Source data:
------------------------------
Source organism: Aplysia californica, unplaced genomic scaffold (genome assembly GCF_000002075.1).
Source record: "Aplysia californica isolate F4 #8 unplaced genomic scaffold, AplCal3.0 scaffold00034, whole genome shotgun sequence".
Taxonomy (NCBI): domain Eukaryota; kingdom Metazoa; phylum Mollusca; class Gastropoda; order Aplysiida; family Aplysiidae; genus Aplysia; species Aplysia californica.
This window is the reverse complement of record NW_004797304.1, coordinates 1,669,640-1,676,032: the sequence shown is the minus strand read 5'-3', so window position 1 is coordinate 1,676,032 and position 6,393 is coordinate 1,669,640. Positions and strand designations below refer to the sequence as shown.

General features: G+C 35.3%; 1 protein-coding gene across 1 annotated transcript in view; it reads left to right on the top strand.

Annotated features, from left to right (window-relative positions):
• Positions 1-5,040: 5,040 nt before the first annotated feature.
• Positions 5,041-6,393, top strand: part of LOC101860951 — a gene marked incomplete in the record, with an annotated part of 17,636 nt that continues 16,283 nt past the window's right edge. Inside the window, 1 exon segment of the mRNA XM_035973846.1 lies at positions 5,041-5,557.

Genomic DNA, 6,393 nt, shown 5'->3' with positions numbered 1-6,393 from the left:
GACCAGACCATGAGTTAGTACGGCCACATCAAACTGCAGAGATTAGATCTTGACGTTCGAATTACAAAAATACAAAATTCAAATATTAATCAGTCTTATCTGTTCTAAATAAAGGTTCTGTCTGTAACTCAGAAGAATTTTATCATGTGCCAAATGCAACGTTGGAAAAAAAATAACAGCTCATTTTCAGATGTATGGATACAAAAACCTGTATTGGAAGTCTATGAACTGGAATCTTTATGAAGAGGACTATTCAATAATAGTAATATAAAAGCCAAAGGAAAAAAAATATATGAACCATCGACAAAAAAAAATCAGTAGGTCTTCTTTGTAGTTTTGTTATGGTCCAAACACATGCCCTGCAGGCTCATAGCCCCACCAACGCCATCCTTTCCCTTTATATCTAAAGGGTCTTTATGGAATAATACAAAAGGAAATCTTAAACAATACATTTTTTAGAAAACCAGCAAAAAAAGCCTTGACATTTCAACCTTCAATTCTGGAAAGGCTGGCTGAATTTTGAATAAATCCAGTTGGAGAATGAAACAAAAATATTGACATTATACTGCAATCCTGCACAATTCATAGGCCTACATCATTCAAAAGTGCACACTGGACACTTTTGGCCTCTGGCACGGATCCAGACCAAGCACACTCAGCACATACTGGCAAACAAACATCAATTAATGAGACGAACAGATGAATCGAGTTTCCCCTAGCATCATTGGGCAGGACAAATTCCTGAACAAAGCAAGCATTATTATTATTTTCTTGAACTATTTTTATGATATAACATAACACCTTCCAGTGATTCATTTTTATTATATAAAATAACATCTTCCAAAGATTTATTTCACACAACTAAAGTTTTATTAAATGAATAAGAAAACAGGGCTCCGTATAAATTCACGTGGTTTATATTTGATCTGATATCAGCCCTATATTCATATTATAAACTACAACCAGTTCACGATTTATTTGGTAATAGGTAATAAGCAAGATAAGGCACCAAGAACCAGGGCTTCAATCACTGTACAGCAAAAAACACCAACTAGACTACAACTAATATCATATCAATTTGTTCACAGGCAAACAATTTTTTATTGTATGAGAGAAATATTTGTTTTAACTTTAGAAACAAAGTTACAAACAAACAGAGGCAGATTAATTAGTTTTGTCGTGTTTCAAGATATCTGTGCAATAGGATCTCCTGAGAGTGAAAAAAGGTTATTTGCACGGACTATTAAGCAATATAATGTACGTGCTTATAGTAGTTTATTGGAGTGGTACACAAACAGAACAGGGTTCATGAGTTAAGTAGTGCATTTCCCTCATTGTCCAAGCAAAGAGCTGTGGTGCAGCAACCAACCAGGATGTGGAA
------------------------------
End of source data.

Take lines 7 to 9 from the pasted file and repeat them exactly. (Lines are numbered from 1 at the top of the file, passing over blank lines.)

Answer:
• Positions 1-5,040: 5,040 nt before the first annotated feature.
• Positions 5,041-6,393, top strand: part of LOC101860951 — a gene marked incomplete in the record, with an annotated part of 17,636 nt that continues 16,283 nt past the window's right edge. Inside the window, 1 exon segment of the mRNA XM_035973846.1 lies at positions 5,041-5,557.

Genomic DNA, 6,393 nt, shown 5'->3' with positions numbered 1-6,393 from the left: